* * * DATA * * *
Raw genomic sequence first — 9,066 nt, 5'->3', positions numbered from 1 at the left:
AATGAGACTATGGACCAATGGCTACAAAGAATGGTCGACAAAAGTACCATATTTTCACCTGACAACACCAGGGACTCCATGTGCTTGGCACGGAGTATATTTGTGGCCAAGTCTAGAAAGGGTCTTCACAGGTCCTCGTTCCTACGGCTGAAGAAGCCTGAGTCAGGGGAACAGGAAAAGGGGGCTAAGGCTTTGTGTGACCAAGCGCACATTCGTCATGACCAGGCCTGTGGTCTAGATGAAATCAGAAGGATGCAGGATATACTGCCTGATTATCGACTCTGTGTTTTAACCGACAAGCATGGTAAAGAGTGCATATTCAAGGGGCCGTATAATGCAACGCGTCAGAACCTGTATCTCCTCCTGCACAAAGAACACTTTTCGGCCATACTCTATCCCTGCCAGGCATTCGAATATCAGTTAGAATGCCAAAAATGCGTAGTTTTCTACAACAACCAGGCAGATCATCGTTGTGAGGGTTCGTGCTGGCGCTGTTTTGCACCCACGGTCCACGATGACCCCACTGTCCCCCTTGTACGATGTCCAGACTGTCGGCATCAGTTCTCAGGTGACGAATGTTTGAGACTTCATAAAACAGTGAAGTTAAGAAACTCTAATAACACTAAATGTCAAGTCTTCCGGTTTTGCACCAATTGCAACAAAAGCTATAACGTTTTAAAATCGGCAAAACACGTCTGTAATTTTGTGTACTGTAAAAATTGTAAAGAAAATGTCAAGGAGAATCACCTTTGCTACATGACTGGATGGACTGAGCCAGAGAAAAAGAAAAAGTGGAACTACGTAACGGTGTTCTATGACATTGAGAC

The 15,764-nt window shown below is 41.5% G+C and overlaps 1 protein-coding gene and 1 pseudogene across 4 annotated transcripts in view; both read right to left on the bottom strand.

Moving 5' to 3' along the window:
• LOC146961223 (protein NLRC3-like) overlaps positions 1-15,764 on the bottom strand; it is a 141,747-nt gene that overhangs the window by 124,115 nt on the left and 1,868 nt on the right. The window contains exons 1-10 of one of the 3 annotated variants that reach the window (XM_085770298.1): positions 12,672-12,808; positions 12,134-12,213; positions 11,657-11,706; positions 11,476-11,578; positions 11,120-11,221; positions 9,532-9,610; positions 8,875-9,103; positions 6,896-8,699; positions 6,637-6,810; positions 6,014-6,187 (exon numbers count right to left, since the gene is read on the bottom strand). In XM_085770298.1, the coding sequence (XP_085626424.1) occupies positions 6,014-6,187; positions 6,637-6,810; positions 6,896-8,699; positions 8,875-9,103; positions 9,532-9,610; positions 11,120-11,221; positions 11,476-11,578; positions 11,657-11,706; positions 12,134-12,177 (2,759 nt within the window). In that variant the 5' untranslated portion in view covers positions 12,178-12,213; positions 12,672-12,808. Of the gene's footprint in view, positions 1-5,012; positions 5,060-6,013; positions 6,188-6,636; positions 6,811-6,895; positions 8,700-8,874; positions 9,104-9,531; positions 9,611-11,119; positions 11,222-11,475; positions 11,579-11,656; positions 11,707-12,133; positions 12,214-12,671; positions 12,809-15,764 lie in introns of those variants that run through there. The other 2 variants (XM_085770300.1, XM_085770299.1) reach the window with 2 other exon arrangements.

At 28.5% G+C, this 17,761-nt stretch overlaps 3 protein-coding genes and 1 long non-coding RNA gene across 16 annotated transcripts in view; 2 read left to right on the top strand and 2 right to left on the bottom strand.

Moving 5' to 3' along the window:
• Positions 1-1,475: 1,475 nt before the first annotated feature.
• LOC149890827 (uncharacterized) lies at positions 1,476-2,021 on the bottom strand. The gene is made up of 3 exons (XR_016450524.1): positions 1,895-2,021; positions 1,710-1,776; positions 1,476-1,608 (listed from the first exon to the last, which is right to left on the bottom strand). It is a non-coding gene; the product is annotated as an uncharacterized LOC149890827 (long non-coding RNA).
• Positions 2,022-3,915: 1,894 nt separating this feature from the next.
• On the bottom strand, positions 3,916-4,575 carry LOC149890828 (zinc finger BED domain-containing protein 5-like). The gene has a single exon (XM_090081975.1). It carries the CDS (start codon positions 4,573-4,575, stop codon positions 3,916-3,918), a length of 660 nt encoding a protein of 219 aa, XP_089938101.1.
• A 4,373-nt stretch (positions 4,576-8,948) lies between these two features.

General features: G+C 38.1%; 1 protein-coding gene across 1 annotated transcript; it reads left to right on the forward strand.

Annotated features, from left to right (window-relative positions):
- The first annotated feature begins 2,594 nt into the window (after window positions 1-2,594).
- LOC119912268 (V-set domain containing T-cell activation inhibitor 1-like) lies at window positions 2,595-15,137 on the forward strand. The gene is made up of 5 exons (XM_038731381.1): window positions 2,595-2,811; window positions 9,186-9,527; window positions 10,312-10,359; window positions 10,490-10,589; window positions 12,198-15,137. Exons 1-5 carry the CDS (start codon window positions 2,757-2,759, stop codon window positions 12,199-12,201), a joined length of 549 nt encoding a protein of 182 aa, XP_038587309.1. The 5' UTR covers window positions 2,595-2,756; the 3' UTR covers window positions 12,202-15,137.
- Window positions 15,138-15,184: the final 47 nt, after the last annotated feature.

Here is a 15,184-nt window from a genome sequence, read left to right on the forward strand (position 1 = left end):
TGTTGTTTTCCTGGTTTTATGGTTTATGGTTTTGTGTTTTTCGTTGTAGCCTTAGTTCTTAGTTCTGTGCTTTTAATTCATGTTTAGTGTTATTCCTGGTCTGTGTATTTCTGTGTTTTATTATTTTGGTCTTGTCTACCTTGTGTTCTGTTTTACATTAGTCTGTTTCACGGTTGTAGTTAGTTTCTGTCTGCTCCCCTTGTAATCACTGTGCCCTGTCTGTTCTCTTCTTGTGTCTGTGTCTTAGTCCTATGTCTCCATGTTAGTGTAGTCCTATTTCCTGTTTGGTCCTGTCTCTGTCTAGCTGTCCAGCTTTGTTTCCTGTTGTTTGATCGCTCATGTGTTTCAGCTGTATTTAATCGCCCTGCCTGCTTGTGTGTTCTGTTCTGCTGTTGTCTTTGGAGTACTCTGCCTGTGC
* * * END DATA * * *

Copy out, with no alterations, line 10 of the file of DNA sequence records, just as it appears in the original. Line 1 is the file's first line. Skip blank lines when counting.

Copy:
• Positions 2,022-3,915: 1,894 nt separating this feature from the next.